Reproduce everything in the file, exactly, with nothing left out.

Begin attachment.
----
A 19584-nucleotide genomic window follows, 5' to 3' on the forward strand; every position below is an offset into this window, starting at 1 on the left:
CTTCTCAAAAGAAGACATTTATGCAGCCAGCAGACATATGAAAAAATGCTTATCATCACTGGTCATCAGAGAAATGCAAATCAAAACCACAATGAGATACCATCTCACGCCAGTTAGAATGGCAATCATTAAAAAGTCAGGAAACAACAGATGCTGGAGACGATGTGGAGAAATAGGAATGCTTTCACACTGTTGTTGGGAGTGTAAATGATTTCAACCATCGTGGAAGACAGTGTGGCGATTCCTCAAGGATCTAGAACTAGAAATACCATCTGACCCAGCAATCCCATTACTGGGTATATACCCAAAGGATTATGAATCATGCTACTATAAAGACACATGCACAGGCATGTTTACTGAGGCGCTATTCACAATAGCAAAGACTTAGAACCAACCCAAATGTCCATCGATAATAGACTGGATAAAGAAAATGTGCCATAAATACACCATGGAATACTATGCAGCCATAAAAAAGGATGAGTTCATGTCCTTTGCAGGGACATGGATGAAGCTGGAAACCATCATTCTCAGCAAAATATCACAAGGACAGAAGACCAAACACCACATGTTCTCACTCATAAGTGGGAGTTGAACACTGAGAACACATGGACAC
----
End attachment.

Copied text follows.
A 19584-nucleotide genomic window follows, 5' to 3' on the forward strand; every position below is an offset into this window, starting at 1 on the left:
CTTCTCAAAAGAAGACATTTATGCAGCCAGCAGACATATGAAAAAATGCTTATCATCACTGGTCATCAGAGAAATGCAAATCAAAACCACAATGAGATACCATCTCACGCCAGTTAGAATGGCAATCATTAAAAAGTCAGGAAACAACAGATGCTGGAGACGATGTGGAGAAATAGGAATGCTTTCACACTGTTGTTGGGAGTGTAAATGATTTCAACCATCGTGGAAGACAGTGTGGCGATTCCTCAAGGATCTAGAACTAGAAATACCATCTGACCCAGCAATCCCATTACTGGGTATATACCCAAAGGATTATGAATCATGCTACTATAAAGACACATGCACAGGCATGTTTACTGAGGCGCTATTCACAATAGCAAAGACTTAGAACCAACCCAAATGTCCATCGATAATAGACTGGATAAAGAAAATGTGCCATAAATACACCATGGAATACTATGCAGCCATAAAAAAGGATGAGTTCATGTCCTTTGCAGGGACATGGATGAAGCTGGAAACCATCATTCTCAGCAAAATATCACAAGGACAGAAGACCAAACACCACATGTTCTCACTCATAAGTGGGAGTTGAACACTGAGAACACATGGACAC